It was a struggle to take him from the car, through the dark, deserted parking lot, into the hospital. We checked in and sat down in the waiting area. Suddenly, he bolted and started heading toward the doors. Running, I caught up with him, and brought him back. This time I sat him on my lap, held him firmly, and prayed we would be called in quickly.

    Every minute seemed like an hour as he struggled to break free from my grip numerous times. I rocked him, sang to him, talked to him softly, reassuringly. But each time he seemed to calm down briefly, he would start panicking again. It was as if he was caught up in a vicious cycle of anxiety and asthma, the two things feeding off each other, worsening with every minute. With each labored breath, he kept repeating “home,” over and over again.

    There was only one other person in the waiting area – a lady who looked to be in her sixties. She came over and sat by us. She talked to him, matching my calm reassuring voice. She told him the doctor would see him soon and make him feel better, and then he could go home and have a good sleep. He ignored her and continued crying. She got some water and offered it to him. He brushed it aside, and it spilled on the carpet. I desperately looked in my bag for candy and found none. My bag, which is usually crammed with all kinds of junk, was the model of cleanliness that day.

    The lady looked in her bag and pulled out her keys, which were on a ring and attached to a long rope, the kind you wear around your neck. They were old keys, the kind that seemed to belong in an ancient mansion or a haunted house. There was nothing shiny or metallic about them that might capture his attention.

    She gave him the keys; he took them, yet continued crying. Then he started twirling the rope, the way he twirls ribbons and strings at home. His crying lessened to whining. Then he shook the rope and the keys jangled noisily. He stopped fighting me and sat in my lap, whimpering, twisting and turning the rope, jangling the keys every now and then.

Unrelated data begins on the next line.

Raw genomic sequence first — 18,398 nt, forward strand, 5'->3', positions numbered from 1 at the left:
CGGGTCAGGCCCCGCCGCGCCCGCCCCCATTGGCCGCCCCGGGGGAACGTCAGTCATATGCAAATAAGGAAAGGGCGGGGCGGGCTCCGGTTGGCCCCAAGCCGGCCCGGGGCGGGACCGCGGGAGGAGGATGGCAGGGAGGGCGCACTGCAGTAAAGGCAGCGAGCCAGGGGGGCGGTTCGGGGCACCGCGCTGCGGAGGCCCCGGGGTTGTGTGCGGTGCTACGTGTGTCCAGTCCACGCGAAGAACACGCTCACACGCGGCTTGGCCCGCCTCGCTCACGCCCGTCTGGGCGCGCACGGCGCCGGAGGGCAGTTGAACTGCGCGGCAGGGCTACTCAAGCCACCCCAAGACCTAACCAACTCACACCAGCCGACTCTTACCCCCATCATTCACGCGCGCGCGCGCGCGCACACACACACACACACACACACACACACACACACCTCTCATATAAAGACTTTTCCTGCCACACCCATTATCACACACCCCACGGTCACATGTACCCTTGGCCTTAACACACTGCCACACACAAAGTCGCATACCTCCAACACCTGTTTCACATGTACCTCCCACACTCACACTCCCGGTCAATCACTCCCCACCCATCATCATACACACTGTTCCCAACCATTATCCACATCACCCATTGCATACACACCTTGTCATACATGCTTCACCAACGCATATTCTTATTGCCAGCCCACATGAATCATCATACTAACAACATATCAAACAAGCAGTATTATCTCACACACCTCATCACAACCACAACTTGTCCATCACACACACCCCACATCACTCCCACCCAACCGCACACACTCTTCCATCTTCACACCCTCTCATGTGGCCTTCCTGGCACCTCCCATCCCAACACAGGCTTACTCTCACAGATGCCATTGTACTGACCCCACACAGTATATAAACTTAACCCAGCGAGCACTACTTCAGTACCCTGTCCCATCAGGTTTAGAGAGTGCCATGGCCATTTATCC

I heaved a sigh and looked at her in gratitude. A few minutes later we were called in. The lady was kind enough to let us go in the exam room with her keys. She assured us she would be right there waiting, not to worry.

    My son continued to play with the keys, calmly tolerating the examination. He then had to take two nebulizer treatments back to back, and this too he did calmly. After that his breathing was a lot easier, and he was clearly feeling better. When I asked him to give me the keys, he did so without any fuss.

    We went out and I handed the keys back to the lady. “Thanks a ton! You’re wonderful!” I said to her. She waved that away and said, “I’m glad my old keys came in handy. My husband is always complaining that half of them don’t work and I should get rid of them. I guess everything has a purpose.”

    As I was driving home that night, I felt strangely comforted. Yes, no one can take away my problems. But I finally realized what I was looking for. Help in a time of need. It was that simple.

    The lady instinctively knew that was all I needed, and that was all she could offer. Help in a moment of need. So many well intentioned people bumble in confusion, say the wrong things, and make you feel worse. They feel helpless, knowing they are unable to make things better.

    So I talked to my mom about it. I told her, “I need to talk, tell you what I’m feeling, what I’m going through. I need you to listen. It may not all make sense. But please, just be there, and listen. And I need your help when I come and visit. Big time! I’ll ask. I’ll be very specific.” I told my close friends pretty much the same thing. Now knowing what they could do, they were eager to comply.

    When I visited my mom, she made all of my son’s favorite dishes. She is a wonderful cook and he thoroughly enjoyed himself. He responded with lots of smiles and hugs. She even got him to help her in the kitchen. Sometimes she gave him a bath, and when she put soap all over him, it tickled and he giggled. They would go back and forth, tickling and giggling.

    I desperately needed to spend one-on-one time with my older son, who was being swept aside in all the chaos. My friend started offering to watch my younger one or take him to the park, so I could take my older son to classes. After his class, we’d go out for a treat and talk, just like before. Sometimes my other friend would call and offer to take my older son to a movie or an amusement park with her kids, so I could attend to my younger one.

    We all started feeling better, more connected. I still think of that night at the hospital. I remember the lady’s words, “Everything has a purpose.” I suppose everything does. Her old keys. My son’s autism. How it brought two strangers together in a moment of need. How it can bring out the caring, decency, and kindness in us all.


    Shanti Kurada is the Editor and Publisher of Autism Bay Area Magazine. She lives in Fremont, California, with her husband and her 2 children, ages,14 and 10.  Her younger child has autism.  She started Autism Bay Area Magazine with the aim of helping other parents feel more connected, have access to information on therapies, tools, and technologies, and find support and inspiration.